Orbit Loot

Orbit Books

Join the Orbit Newsletter

Read a sample from A BLADE OF BLACK STEEL by Alex Marshall

Action-packed epic fantasy from the author of A Crown for Cold Silver: a retired warrior returns to battle to seek revenge for a terrible blow; old friends and old enemies will pay the price.

Chapter 1

The girl slept in her nest of flannel sheets and heavy down, dreaming the honeyed dreams of the few and the privileged, but awoke in the early hours to find her world aflame.

“Come,” her mother called in the dark of her daughter’s bedchamber, backlit by the unsteady lanterns of the servants who waited at the door. “Quickly, Sori, you must see.”

Yet Sori already saw, a faint glow creeping over the casement of her picture window with dawn still many dreams distant. She scrambled out of bed and went toward the window, the chill granite floor beneath her feet warning her this was no nightmare. Before she reached the stained-glass panes in the likeness of their blocky family crest, her mother slid off her beaver-lined cloak and cast it like a net over the girl’s shoulders, steering her toward the door.

“I said quickly,” said her mother, and more startling than the glint of Lady Shels’s breastplate in place of her gold-threaded nightgown was the trembling hand she pressed into her daughter’s back. That hand ought to be as firm as the steel the woman wore at her belt and, for the first time since her parents had told her that trouble might descend on their tranquil kingdom, Sori found herself afraid.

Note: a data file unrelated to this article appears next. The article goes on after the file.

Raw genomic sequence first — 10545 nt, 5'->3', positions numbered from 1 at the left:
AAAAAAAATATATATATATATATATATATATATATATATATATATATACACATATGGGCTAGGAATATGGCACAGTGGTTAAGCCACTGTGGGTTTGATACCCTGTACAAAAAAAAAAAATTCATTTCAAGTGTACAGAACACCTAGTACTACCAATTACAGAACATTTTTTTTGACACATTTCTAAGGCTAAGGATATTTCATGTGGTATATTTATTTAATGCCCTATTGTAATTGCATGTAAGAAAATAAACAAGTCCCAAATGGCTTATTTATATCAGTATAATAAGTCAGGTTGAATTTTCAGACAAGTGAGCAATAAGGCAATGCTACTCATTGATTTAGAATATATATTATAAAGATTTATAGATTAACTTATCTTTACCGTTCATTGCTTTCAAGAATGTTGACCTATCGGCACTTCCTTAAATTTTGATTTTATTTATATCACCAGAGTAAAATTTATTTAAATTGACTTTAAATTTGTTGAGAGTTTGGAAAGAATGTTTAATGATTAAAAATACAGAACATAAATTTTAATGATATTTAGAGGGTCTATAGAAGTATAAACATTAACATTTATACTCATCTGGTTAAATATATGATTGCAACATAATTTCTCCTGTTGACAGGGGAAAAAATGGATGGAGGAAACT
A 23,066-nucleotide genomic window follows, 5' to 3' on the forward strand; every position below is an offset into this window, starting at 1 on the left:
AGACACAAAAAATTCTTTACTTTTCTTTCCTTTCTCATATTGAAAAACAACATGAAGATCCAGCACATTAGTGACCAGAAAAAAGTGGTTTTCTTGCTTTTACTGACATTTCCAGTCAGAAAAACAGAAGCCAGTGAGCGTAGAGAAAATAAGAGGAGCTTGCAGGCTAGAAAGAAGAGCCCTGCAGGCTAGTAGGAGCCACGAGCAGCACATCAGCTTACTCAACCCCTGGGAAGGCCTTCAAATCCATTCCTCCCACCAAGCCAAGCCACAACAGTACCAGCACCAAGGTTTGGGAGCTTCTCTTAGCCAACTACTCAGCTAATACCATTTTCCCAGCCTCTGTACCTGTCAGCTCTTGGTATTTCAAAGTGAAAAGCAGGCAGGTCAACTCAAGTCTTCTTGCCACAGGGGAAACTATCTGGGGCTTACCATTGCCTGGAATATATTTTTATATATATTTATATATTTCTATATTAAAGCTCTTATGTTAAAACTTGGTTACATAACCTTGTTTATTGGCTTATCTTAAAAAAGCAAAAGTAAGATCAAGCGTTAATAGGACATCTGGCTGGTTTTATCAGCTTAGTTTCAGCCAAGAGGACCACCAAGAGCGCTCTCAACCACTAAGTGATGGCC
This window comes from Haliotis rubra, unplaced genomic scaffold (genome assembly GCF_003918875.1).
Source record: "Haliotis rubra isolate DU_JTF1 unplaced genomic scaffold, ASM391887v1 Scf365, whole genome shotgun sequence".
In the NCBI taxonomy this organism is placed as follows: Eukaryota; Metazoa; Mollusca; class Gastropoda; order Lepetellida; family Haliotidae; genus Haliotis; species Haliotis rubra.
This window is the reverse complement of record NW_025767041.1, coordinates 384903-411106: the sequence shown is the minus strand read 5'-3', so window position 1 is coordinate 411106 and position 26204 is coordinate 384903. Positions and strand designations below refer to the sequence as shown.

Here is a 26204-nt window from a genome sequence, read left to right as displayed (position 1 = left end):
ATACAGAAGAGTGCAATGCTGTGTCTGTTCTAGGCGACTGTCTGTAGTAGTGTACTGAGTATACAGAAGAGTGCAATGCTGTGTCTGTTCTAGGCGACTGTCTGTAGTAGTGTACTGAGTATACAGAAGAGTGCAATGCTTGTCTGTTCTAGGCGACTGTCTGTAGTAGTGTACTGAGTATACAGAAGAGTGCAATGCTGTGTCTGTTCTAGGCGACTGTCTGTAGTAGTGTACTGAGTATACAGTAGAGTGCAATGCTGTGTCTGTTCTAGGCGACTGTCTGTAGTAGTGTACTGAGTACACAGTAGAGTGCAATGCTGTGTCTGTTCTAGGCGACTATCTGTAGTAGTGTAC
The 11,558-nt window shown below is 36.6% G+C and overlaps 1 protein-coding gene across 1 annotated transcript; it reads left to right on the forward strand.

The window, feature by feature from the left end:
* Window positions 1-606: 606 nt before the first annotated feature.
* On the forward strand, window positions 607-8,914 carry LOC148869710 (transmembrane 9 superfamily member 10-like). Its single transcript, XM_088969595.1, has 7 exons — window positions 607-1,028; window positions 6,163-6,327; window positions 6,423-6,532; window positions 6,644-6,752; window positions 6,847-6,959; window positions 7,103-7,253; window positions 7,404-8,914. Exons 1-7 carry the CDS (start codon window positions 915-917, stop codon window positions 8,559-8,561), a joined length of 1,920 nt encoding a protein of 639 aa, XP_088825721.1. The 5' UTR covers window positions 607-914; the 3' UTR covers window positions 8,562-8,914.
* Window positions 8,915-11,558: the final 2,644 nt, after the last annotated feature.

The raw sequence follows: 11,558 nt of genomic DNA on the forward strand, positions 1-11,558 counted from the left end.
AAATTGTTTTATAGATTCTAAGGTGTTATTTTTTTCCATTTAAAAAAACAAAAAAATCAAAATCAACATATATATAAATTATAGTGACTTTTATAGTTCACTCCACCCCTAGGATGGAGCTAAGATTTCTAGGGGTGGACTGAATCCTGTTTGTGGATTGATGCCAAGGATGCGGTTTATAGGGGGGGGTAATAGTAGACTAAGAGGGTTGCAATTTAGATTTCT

“Wait,” said the girl, turning toward her vanity, and when her mother’s fingers tightened to draw her away, she said, “I need Moonspell.”

Her mother hesitated, then released her, and when Sori hurried back with her sword she saw her mother’s teeth shining as bright as her golden war paint in the flickering light. Sori knew better zhan to ask questions as they strode upward through the keep, the tumult echoing through the halls and up from the courtyard making her heart pound; were they actually under attack? As they reached the spiral staircase leading to Father’s observatory, her mother stopped and addressed her daughter’s hovering handmaids.

“Go and pack, the lot of you, and be sure blades are brought as well as bonnets. Take only what you can carry on your own backs, then go to my chambers and help yourselves to whatever you wish from my closets and jewelry boxes. Do not tarry, though, and leave from the southern gates fast as you can. It may be safer if you travel in twos and threes, but neither all together nor alone.”

Tristessa, who had braided Sori’s hair for as long as she could remember, burst into tears, and Halfaxa shook her nearly bald head, meeting Lady Shels’s eyes as she said, “No, m’lady, we will not desert this house when—”

“You will do as you’re told,” said Sori’s mother in a stern tone she had heretofore reserved only for her children. “I should have dismissed you from the first, pray do not compound my crime by lingering a moment longer. They will be here by dawn, and there is nothing more you can do.”